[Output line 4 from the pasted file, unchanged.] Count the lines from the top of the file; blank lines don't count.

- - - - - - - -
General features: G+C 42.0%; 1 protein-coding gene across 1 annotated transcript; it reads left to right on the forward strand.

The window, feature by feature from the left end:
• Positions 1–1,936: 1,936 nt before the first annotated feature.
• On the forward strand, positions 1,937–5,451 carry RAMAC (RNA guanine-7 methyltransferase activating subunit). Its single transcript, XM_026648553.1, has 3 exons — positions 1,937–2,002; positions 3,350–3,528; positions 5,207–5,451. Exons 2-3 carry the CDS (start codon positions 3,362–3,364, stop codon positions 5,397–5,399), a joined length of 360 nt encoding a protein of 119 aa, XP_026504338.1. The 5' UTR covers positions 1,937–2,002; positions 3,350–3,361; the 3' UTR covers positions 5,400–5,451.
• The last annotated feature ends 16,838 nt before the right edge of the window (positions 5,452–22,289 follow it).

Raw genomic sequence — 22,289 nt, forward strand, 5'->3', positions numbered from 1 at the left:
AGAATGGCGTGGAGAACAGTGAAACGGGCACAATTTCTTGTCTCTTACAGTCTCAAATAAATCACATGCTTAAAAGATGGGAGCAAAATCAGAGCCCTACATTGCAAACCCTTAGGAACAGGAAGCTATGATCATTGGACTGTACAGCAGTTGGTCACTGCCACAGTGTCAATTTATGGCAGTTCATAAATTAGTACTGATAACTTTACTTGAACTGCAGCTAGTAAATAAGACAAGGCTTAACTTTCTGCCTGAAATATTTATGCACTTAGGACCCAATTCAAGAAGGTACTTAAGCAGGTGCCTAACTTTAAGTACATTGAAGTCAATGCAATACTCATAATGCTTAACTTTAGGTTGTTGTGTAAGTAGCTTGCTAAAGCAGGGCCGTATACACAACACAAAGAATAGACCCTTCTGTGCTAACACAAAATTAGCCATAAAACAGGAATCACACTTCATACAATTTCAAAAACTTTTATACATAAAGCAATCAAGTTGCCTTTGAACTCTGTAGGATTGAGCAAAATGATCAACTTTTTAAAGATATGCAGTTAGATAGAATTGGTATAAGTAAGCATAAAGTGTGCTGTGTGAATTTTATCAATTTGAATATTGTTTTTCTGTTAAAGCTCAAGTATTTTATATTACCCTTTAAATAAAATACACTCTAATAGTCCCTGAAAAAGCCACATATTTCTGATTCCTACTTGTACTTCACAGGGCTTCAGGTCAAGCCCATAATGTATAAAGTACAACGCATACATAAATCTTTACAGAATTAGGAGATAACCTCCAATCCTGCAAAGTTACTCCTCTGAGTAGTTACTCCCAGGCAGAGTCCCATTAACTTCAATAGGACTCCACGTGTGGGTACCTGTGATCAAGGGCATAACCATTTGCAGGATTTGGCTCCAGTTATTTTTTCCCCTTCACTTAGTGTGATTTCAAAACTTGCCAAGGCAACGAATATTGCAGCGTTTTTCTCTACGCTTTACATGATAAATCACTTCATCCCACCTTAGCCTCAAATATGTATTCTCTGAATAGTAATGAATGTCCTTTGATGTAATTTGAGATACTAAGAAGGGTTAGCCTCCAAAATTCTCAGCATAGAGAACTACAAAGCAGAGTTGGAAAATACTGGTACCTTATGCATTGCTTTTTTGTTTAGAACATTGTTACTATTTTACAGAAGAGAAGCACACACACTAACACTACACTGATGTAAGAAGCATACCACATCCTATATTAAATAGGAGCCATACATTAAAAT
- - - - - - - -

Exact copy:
• On the forward strand, positions 1,937–5,451 carry RAMAC (RNA guanine-7 methyltransferase activating subunit). Its single transcript, XM_026648553.1, has 3 exons — positions 1,937–2,002; positions 3,350–3,528; positions 5,207–5,451. Exons 2-3 carry the CDS (start codon positions 3,362–3,364, stop codon positions 5,397–5,399), a joined length of 360 nt encoding a protein of 119 aa, XP_026504338.1. The 5' UTR covers positions 1,937–2,002; positions 3,350–3,361; the 3' UTR covers positions 5,400–5,451.